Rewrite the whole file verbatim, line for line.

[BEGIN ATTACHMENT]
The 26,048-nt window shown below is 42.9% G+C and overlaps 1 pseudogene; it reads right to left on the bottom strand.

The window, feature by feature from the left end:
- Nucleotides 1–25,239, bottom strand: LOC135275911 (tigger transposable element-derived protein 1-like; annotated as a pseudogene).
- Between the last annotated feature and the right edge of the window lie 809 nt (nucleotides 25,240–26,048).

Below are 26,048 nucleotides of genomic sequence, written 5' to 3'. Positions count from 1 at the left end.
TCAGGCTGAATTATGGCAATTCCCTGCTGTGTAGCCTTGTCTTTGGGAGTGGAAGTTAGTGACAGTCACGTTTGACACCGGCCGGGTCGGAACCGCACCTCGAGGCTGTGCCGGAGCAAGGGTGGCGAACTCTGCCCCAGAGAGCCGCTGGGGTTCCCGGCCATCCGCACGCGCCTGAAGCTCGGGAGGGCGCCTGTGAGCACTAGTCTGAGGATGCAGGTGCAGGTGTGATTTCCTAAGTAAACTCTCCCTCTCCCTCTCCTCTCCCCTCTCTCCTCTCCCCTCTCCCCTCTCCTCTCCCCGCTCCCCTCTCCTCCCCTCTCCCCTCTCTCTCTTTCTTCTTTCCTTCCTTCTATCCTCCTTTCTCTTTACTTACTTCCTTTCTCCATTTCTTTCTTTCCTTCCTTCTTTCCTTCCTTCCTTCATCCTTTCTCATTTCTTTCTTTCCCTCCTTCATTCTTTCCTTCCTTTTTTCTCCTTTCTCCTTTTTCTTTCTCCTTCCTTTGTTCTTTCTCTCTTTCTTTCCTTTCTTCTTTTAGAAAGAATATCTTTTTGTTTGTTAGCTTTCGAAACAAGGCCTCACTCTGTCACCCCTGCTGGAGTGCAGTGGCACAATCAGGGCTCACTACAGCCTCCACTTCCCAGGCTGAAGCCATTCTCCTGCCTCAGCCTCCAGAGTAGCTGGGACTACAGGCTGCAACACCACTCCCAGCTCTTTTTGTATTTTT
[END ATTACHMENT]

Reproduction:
The 26,048-nt window shown below is 42.9% G+C and overlaps 1 pseudogene; it reads right to left on the bottom strand.

The window, feature by feature from the left end:
- Nucleotides 1–25,239, bottom strand: LOC135275911 (tigger transposable element-derived protein 1-like; annotated as a pseudogene).
- Between the last annotated feature and the right edge of the window lie 809 nt (nucleotides 25,240–26,048).

Below are 26,048 nucleotides of genomic sequence, written 5' to 3'. Positions count from 1 at the left end.
TCAGGCTGAATTATGGCAATTCCCTGCTGTGTAGCCTTGTCTTTGGGAGTGGAAGTTAGTGACAGTCACGTTTGACACCGGCCGGGTCGGAACCGCACCTCGAGGCTGTGCCGGAGCAAGGGTGGCGAACTCTGCCCCAGAGAGCCGCTGGGGTTCCCGGCCATCCGCACGCGCCTGAAGCTCGGGAGGGCGCCTGTGAGCACTAGTCTGAGGATGCAGGTGCAGGTGTGATTTCCTAAGTAAACTCTCCCTCTCCCTCTCCTCTCCCCTCTCTCCTCTCCCCTCTCCCCTCTCCTCTCCCCGCTCCCCTCTCCTCCCCTCTCCCCTCTCTCTCTTTCTTCTTTCCTTCCTTCTATCCTCCTTTCTCTTTACTTACTTCCTTTCTCCATTTCTTTCTTTCCTTCCTTCTTTCCTTCCTTCCTTCATCCTTTCTCATTTCTTTCTTTCCCTCCTTCATTCTTTCCTTCCTTTTTTCTCCTTTCTCCTTTTTCTTTCTCCTTCCTTTGTTCTTTCTCTCTTTCTTTCCTTTCTTCTTTTAGAAAGAATATCTTTTTGTTTGTTAGCTTTCGAAACAAGGCCTCACTCTGTCACCCCTGCTGGAGTGCAGTGGCACAATCAGGGCTCACTACAGCCTCCACTTCCCAGGCTGAAGCCATTCTCCTGCCTCAGCCTCCAGAGTAGCTGGGACTACAGGCTGCAACACCACTCCCAGCTCTTTTTGTATTTTT